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Saturday 5 January 2013

A Cool Typewriter for a Hot Day

Like most of the rest of Australia, Canberra is in the midst of a heatwave, with temperatures in the high 30s Celsius (99 to 102 Fahrenheit) and low 40s (104 to 108). It's a good time to stay indoors, draw the curtains, turn up the air conditioning, and drag out some typewriters.
And what better typewriter to pick than the "cool" looking machine, belying its 40-year age, which is one of my latest acquisitions.
My own temperature rose alarmingly high one day last week when two typewriters arrived, one from England and the other from the US, and neither was working. The problem with the one from the US didn't take long to sort out. The carriage was jammed, and a close inspection revealed a large red cardigan button wedged into the escapement rack. Even after dislodging it, I could still hear a distinct rattle coming from within the workings, and decided to take the base off. That uncovered a large yellow thingamabob, plus a lot of dirt. Indeed, something seemed to be growing in the back right corner:
Have you been able to identify what typewriter this is yet? For me, the next interesting discovery was that, with the cover  off, I was able to instantly recognise the mechanics.
Olivetti Lettera 32, 1963
Olivetti Dora, 1965
Olivetti Valentine 1969
The 1973 machine which had the button and the thingamabob struck in its workings
One can see the mechanical design for each is practically identical. No wonder Peter Baker, last year, said of the fourth model that it "has that Olivetti feel" (Peter added that it was "butt-ugly").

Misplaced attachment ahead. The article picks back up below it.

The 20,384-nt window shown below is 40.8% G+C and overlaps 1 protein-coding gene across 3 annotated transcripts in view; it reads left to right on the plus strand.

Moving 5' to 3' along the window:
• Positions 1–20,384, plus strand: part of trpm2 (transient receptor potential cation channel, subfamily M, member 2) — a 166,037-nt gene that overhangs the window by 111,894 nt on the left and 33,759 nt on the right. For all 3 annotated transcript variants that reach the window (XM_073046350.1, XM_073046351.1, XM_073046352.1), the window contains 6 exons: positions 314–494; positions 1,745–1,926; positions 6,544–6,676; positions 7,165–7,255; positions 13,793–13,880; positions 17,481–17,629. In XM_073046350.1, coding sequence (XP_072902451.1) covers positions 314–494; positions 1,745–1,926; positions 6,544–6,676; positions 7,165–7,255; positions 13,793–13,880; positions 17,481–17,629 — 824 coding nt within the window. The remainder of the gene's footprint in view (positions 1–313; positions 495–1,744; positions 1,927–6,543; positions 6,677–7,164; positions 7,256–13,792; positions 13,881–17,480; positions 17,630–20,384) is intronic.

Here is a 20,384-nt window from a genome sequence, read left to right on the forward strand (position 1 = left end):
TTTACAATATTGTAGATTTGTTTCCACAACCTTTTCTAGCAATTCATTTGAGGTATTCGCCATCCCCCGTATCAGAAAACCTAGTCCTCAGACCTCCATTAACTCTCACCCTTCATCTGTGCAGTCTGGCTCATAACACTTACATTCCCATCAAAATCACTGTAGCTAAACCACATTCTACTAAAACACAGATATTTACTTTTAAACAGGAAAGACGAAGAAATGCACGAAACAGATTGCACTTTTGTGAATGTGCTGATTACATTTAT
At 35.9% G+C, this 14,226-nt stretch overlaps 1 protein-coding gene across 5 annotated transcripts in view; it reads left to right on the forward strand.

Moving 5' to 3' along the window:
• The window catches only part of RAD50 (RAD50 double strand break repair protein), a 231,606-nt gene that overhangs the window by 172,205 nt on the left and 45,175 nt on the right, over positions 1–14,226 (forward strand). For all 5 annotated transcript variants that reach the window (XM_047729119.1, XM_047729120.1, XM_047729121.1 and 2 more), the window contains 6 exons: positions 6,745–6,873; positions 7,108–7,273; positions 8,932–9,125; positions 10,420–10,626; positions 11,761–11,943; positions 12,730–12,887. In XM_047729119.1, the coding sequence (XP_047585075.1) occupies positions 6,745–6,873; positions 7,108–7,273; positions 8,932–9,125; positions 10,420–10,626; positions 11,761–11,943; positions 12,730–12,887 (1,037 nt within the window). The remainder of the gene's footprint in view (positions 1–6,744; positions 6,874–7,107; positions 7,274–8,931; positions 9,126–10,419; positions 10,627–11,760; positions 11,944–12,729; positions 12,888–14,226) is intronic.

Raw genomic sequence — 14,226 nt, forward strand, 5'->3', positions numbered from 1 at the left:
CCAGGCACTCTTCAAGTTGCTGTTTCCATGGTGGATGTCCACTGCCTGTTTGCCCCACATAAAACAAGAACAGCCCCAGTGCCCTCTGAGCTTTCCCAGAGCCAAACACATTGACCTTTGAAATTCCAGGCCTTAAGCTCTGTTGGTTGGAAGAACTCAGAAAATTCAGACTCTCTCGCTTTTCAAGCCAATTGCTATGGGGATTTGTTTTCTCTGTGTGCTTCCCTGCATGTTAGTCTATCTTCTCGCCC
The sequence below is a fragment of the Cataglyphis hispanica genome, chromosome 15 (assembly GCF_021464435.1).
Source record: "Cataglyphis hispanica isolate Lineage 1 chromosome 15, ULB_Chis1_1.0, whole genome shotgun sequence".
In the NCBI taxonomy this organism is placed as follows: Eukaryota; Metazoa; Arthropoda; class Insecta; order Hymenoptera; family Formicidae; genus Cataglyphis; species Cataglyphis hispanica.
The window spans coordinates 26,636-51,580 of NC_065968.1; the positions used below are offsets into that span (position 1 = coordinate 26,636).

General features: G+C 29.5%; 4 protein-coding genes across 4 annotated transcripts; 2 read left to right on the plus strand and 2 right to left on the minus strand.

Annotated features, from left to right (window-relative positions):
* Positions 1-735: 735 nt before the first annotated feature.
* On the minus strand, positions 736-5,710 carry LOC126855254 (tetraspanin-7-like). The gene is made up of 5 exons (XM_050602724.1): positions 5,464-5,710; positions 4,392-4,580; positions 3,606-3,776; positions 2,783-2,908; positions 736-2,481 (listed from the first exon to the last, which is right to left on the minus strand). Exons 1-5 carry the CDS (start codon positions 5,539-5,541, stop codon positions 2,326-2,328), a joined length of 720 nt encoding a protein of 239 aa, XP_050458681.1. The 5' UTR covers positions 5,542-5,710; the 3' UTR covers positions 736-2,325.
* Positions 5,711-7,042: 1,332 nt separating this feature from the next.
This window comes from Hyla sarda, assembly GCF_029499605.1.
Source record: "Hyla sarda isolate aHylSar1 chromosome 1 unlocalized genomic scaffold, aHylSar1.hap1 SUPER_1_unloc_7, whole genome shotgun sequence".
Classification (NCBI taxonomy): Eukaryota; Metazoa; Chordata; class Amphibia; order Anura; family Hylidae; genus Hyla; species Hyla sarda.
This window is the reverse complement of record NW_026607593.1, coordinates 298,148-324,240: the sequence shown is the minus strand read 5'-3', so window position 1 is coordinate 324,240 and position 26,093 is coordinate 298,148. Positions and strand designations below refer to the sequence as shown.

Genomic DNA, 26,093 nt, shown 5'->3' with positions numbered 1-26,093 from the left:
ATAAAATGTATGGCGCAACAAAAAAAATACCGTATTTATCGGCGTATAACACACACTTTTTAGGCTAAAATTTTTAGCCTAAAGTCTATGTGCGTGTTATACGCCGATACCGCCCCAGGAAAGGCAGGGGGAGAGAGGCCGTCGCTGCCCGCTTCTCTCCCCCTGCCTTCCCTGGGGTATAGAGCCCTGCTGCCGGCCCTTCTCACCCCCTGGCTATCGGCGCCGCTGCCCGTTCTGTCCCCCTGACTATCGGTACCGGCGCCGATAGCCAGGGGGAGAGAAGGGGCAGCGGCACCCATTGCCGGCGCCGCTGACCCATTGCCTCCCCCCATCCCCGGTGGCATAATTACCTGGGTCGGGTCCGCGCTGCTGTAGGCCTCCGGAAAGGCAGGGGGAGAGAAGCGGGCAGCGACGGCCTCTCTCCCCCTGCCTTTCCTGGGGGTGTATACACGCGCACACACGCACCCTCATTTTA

If you are still trying the fathom what the fourth model is, the fact that it was launched in the United States through Zayre chain stores for Christmas 1973 probably won't help. It seems to have been widely assumed that this model came along much later - as much as 12 years later.
In 1973 it sold for as little as $39.99. These ads, which specify the typewriters were made by Olivetti (in Barcelona),  are from US newspapers from late November to mid-December that year:
Yes, we're looking at the Underwood 378, also known as the Olivetti Lettera 92, the Privileg 350T (from the German mail order firm Meine Quelle) and the Achiever (from Sears). 
Another version is the Underwood 319, seen here from Alan Seaver's Collection at Machines of Loving Grace:


Jasper Lindell said...

Is it nice to type on?
It always amazes me that although mechanically very similar the Lettera 32, Valentine and Dora feel like totally different typewriters.

Richard P said...

For a plastic typewriter, it's a good-looking object.

Keep cool, and spare a thought for those of us shivering in the midwestern US.

Vikram said...

The yellow thing is a model of Psyduck, a Pokemon. Cool find within, I must say!

Robert Messenger said...

Thank you Jasper, Richard and Vikram - Vikram, so relieved, as I was worried you'd disappeared from the Typosphere!
Jasper, the difference lies in plastic v metal. The Underwood 378 types just like a Dora or Valentine. It's all about weight, distribution and balance.
Richard, not sure whether to sympathise over the weather. The heat zaps all energy. I think I'd be more productive in the cold. Maybe not?
As for the plastic 378, I did say back when I covered Underwood portables in a series that I would be tempted by this one, and for once the price was right (sensible). But you're right, it's all about looks, not feel.
Vikram, thanks for this info. Psyduck got headaches, right, and tried to stay calm. A lot like when this typewriter first arrived on a hot, frustrating day. But it was also called "downright silly", which may also say something about spending money on looks over feel. Then again, the platypus is one of my favourite creatures. Saw the Life of Pi last night, there there was no platypus in it (just as well!).

Bill M said...

Stay cool and happy Olivetti typing. It gets unbearable here for most of the summer too. Been quite nice this winter though.

Mark said...

I like these plastic Olivettis, the Lettera 32 is one of my favorite machines, and these plastic ones like my buddy's Lettera 35 make great lightweight machines for carrying about and using in public. Since they are later models and less collectible they have a higher "expendability" and I would feel better about bringing them along to bars and such. I still need to find one someday for myself.